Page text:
- Select a large piece of goat. Pre-cut goat meat typically has tiny pieces of bone that can be annoying to pick out before serving and can cause injury if you mistakenly bite into or swallow one. A goat leg is the best cut to use, and you can cook the leg whole. If you don’t have a large enough pot, you can cut the leg into smaller pieces, although try to keep the pieces no smaller than about three inches.
- Marinate the goat meat ahead of time. This will not only infuse the meat with more flavor but also help tenderize it, which can reduce the amount of time you need to cook it before it becomes fork tender. Dried red chiles, such as ancho or guajillo peppers, are a must in almost all birria recipes. Make sure to toast them on a skillet first before boiling in water or soaking in hot water. When the chiles are soft and pliable, you can add them to a blender along with the other ingredients. If using onions, garlic and/or tomatoes in your seasoning, make sure to char those first on a grill or over a hot comal or skillet. Your marinade should be liquidy, as this will be the braising liquid. Now, rub that marinade all over the meat and refrigerate, covered, overnight.
- Slow-cook the meat in its marinade. You can cook your birria on the stovetop, in the oven or in a pressure cooker (like an Instant pot). You don’t need to sear or fry anything ahead of time. All you need to do is dump the meat and the marinade into a cooking vessel and cook for several hours. On the stovetop, you can simmer your birria over medium heat for 3 to 4 hours, covered, until the meat falls off the bone. You can also place the whole pot, covered, in a 350-degree oven for about 2 hours. Or place the meat and marinade in a baking dish covered with foil and cook for the same amount of time. If using the pressure cooker method, simply pour everything into your pressure cooker and cook on high pressure for 45 minutes.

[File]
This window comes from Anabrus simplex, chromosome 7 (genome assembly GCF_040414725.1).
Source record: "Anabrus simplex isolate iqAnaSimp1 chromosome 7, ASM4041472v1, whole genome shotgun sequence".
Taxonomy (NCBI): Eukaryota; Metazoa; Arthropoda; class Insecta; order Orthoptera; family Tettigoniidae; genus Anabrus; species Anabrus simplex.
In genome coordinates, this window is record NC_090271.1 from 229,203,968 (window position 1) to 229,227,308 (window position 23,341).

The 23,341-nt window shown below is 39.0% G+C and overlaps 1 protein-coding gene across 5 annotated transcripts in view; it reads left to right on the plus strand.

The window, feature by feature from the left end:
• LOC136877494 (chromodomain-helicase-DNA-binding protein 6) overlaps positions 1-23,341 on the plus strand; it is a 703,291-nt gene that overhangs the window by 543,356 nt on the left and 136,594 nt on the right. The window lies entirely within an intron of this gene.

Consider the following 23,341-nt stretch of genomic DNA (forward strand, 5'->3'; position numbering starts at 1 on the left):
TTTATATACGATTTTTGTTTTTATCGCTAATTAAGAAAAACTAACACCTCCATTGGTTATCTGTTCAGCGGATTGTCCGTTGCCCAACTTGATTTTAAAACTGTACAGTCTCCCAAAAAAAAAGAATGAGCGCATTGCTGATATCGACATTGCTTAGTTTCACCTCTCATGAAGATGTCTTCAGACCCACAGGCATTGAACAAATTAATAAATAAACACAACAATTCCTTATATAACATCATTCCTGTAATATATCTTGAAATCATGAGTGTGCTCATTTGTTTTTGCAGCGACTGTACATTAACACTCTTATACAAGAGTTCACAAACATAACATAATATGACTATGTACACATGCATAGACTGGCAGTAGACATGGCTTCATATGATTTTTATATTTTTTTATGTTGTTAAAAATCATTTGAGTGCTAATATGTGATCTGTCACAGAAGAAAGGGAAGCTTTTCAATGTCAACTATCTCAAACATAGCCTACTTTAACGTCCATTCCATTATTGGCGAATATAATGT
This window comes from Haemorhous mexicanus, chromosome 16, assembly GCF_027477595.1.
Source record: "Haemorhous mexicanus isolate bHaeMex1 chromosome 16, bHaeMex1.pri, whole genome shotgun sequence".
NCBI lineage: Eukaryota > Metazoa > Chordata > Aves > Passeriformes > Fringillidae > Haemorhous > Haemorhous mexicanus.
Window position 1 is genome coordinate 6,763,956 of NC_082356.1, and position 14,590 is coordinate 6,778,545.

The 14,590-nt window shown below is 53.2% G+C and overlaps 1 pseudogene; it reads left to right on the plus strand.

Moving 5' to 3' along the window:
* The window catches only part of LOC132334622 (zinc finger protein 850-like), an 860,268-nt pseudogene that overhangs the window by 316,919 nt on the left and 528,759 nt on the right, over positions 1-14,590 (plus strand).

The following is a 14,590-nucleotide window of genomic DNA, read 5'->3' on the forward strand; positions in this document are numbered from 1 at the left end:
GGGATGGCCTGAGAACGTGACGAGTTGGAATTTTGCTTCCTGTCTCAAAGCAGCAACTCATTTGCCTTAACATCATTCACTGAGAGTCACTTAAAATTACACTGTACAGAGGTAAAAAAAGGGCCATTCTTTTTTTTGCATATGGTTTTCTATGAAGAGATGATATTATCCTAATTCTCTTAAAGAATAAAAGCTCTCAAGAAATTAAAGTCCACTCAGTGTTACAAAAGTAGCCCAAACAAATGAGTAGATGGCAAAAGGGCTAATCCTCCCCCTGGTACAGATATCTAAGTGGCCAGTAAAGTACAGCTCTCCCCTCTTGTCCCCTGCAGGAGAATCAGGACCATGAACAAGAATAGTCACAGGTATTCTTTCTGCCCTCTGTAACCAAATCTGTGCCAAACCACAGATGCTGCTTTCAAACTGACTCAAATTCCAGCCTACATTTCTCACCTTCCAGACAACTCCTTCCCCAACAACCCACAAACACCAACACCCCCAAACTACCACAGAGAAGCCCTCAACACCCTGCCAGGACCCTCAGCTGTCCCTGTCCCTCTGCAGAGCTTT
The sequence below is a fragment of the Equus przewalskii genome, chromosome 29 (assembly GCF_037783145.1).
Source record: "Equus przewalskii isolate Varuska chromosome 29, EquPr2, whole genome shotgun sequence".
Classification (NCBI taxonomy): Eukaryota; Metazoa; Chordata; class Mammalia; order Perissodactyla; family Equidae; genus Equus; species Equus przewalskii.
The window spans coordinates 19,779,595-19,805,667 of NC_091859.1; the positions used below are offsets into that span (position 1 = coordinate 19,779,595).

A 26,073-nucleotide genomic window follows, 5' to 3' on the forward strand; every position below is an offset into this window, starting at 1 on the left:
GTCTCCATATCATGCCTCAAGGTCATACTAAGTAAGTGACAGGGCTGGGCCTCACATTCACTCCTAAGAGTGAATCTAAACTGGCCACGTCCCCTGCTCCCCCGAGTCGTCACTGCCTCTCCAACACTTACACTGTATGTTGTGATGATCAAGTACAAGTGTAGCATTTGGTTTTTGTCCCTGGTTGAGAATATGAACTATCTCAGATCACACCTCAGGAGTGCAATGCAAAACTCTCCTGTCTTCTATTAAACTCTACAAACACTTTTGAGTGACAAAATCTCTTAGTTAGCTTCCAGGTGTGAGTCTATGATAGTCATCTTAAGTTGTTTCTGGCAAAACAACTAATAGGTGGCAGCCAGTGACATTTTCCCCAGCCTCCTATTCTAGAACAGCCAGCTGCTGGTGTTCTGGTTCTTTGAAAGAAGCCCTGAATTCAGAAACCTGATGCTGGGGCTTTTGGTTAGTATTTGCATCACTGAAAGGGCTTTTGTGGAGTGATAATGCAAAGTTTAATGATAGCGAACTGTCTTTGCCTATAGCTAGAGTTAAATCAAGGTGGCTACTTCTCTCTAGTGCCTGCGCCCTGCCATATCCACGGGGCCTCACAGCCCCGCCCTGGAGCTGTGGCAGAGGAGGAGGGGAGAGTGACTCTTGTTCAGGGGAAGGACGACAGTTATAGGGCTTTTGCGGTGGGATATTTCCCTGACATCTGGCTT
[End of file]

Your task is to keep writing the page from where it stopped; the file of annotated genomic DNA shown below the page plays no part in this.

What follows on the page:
What to Serve with Birria
There are two traditional ways of serving birria: as a soup or in tacos.
The soupy presentation is often referred to as consomé de birria. For this preparation, you add the shredded meat to a bowl and ladle over a generous amount of the braising liquid. Consomé de birria is often garnished with a squirt of lime juice, chopped fresh cilantro, diced white onions and spicy salsa. These garnishes help cut some of the richness of the birria.
Birria tacos are presented in a unique way compared to some other types of tacos in Mexico. Birria tacos are almost always served on corn tortillas. You must first toast the tortilla on a comal or pan fry it in a little oil or rendered pork fat. After warming up your tortilla, dip it briefly in the red birria braising liquid before placing it on a plate and loading it up with meat and toppings.
This recipe from Marcela Valladolid is made with beef shortribs, which are easier to find in the US than goat legs. The seasonings in this birria recipe are complex and include several types of chiles. While the recipe doesn't call for it, you can dip the tortillas in the red birria consomé to make red tacos.
Birria De Res
This recipe is a bit more involved than Marcela's recipe and takes about two to three days to prepare, so plan accordingly. The results are well worth the wait, though, as this birria recipe gets marinaded in a beer-infused adobo and then enhanced with a separate tomato-based salsa.